Tempe is trying to take ownership of the nearly dead citywide wireless Internet service, saying the network's owner has abandoned it.
Texas-based Gobility Inc. cut the link to a key server Dec. 28, leaving an unknown number of its small customer base without service. At that time, the company also pulled the plug on its customer service phone line and Web site.
And Tempe says some parts of the city don't have service because nobody is fixing transmitters that have stopped working.
This amounts to abandonment, the city told Gobility in a letter sent late last week.
Even the city hasn't been able to talk to the owner for about two months, said Dave Heck, Tempe's chief information officer.
"They don't return phone calls," Heck said.
Tempe told the company it will assume ownership of the network if service isn't back by Feb. 10. The ownership would switch March 28, and Tempe would presumably find another operator to take it over.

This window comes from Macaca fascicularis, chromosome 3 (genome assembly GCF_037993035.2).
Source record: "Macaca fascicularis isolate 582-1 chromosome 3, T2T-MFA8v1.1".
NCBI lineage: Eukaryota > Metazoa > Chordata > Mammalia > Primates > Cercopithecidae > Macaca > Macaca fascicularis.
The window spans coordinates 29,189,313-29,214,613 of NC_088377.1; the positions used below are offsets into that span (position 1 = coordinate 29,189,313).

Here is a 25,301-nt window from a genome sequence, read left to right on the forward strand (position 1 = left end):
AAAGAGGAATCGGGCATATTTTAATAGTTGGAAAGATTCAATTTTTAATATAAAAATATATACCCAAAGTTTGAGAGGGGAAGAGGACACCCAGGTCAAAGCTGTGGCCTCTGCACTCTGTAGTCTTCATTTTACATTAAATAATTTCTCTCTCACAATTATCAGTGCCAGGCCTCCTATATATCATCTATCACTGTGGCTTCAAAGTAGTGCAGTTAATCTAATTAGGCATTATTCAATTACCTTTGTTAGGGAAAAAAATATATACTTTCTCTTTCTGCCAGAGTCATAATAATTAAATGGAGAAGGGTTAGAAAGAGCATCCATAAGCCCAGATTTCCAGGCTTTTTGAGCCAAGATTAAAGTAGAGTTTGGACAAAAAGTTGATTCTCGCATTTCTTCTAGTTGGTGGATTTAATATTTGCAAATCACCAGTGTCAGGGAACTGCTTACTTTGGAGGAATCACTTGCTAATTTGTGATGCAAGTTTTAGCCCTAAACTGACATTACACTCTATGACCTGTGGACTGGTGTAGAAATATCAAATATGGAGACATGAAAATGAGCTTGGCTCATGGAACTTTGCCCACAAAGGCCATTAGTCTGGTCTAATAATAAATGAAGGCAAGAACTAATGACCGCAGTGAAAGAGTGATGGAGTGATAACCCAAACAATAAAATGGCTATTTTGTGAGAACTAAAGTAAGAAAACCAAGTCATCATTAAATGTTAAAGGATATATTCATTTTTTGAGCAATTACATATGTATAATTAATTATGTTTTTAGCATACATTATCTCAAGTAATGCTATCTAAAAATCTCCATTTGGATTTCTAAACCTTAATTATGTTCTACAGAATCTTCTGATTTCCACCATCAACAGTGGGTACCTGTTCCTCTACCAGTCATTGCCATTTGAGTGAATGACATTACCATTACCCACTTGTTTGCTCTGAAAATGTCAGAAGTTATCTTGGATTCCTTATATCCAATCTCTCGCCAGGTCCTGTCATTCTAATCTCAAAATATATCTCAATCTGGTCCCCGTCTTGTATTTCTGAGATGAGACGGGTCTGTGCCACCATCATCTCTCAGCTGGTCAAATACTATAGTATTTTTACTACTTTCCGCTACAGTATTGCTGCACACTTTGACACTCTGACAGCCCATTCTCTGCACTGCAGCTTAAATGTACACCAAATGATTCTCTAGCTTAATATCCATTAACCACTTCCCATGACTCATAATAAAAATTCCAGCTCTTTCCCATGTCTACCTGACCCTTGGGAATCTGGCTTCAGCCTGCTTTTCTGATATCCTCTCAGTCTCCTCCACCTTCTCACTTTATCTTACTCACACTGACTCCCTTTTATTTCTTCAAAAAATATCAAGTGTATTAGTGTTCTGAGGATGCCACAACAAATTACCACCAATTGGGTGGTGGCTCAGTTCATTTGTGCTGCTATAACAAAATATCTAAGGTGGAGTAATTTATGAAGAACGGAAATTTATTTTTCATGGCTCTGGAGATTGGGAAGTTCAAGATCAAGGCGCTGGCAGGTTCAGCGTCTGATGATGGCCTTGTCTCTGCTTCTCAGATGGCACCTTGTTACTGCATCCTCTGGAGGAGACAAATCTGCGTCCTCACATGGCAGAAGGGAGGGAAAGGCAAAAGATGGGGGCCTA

The network's future - and even its current status - are murky.
California-based Telescape has been trying to buy the company, saying it hoped to use the Tempe system to expand across the Valley. The company has 130,000 customers on its other networks.
But when Gobility pulled the plug, it became more difficult and costly to rebuild the system, a Telescape spokesman has said. Though a deal was supposed to be made a month ago, nothing has happened, Heck said.
"I haven't heard that they've pulled out of the negotiations, but it shouldn't have taken this long if everything went smoothly," Heck said.
A Telescape executive did not return a phone call for comment on Tuesday.
Tempe's service was touted as a major innovation when it was launched three years ago, but has generated more disappointment than enthusiasm since then. Many homeowners couldn't pick up the signal in their homes or required special devices to boost it within their homes.
Customer service complaints were common, and public awareness has been low because of scant marketing.
But a Telescape executive said that the system's technology is solid and that it could attract 10,000 subscribers with better customer service and marketing.
Heck figures that even if the Telescape purchase falls through, another company will want to own the system.
"The assets are too valuable to just let it sit out there," Heck said. "Somebody's going to pick it up."